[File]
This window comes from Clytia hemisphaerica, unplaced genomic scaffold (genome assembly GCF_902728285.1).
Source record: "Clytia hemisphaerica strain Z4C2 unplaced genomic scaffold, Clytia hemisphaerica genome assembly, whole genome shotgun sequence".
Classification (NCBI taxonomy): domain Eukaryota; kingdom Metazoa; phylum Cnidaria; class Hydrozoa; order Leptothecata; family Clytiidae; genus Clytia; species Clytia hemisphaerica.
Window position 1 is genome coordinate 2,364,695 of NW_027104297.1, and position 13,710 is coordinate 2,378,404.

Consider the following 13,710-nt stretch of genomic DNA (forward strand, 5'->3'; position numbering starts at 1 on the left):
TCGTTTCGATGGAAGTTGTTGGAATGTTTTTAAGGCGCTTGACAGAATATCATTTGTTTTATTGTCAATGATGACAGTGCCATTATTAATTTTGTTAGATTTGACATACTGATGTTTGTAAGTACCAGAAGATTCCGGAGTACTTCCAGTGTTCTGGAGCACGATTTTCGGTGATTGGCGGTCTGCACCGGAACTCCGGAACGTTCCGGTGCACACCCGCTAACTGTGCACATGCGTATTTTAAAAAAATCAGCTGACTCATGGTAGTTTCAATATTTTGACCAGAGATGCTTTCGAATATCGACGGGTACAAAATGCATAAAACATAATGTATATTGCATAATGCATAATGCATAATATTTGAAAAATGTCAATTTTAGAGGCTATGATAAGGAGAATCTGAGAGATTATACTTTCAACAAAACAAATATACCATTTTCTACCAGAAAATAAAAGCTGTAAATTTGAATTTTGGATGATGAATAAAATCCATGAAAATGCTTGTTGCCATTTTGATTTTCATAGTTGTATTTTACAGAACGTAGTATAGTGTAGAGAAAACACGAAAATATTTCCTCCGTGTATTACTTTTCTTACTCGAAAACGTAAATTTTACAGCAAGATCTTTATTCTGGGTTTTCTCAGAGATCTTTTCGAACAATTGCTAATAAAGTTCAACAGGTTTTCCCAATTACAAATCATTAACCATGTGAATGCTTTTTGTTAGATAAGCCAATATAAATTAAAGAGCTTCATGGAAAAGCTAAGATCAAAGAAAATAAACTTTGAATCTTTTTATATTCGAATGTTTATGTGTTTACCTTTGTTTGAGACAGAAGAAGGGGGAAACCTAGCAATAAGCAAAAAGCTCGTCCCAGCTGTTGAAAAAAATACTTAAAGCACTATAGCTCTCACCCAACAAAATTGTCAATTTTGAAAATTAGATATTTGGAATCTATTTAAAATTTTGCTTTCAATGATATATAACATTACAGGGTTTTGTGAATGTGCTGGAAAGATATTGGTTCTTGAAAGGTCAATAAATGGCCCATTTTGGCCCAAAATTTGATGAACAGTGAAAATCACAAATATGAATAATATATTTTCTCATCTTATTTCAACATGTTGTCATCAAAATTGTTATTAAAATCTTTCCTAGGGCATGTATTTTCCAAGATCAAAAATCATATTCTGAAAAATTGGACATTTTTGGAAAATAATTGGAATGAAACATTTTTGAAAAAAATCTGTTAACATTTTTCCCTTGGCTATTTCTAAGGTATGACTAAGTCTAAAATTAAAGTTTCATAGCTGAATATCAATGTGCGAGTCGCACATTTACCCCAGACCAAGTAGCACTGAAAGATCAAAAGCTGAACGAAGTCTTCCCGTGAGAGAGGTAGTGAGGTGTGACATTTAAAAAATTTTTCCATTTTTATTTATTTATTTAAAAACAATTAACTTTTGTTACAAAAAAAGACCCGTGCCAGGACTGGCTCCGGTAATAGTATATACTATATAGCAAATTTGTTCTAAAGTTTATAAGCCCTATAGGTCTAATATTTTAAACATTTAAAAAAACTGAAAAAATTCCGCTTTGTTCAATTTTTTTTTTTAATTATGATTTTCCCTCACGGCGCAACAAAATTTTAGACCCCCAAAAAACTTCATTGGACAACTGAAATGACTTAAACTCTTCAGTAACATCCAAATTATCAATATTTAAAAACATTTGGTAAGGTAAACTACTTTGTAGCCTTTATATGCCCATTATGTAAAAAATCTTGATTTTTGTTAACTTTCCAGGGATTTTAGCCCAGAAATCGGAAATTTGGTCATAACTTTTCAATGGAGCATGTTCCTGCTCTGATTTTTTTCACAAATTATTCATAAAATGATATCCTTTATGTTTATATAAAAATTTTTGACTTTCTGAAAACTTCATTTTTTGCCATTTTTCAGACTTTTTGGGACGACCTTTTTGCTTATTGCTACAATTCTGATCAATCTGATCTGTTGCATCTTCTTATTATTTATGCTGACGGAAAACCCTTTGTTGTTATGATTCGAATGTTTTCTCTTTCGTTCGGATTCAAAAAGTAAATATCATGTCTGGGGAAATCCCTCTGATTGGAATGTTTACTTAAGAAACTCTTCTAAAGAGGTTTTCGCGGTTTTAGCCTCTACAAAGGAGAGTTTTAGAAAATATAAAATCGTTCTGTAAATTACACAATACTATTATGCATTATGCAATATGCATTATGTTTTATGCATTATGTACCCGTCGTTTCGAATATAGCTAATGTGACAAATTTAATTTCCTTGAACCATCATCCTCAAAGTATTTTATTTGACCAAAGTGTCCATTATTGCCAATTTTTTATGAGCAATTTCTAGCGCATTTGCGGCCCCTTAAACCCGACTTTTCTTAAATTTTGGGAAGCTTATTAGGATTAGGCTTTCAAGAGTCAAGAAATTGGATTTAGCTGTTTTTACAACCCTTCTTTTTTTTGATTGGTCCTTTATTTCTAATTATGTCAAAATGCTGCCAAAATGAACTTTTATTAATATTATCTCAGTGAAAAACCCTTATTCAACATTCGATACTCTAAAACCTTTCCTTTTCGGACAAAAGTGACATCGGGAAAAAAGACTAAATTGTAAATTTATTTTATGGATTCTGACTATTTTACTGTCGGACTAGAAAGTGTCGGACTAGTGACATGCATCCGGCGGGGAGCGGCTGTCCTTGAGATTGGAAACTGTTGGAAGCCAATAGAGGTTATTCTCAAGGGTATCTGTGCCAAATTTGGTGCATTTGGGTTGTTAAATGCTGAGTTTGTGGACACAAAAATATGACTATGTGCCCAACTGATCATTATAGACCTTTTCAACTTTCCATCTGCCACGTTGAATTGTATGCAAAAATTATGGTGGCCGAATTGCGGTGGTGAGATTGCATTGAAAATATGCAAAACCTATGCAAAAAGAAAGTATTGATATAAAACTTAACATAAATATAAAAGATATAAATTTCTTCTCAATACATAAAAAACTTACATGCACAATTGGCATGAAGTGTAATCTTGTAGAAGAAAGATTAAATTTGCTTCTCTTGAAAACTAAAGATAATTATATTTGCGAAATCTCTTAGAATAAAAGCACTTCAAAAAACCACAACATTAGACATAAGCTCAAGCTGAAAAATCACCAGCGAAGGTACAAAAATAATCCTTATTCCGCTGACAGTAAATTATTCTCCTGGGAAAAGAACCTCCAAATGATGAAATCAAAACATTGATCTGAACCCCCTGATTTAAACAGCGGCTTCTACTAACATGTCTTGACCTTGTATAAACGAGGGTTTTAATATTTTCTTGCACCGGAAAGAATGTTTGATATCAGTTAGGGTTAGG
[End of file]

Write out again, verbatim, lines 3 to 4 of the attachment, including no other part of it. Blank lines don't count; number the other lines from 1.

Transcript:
Classification (NCBI taxonomy): domain Eukaryota; kingdom Metazoa; phylum Cnidaria; class Hydrozoa; order Leptothecata; family Clytiidae; genus Clytia; species Clytia hemisphaerica.
Window position 1 is genome coordinate 2,364,695 of NW_027104297.1, and position 13,710 is coordinate 2,378,404.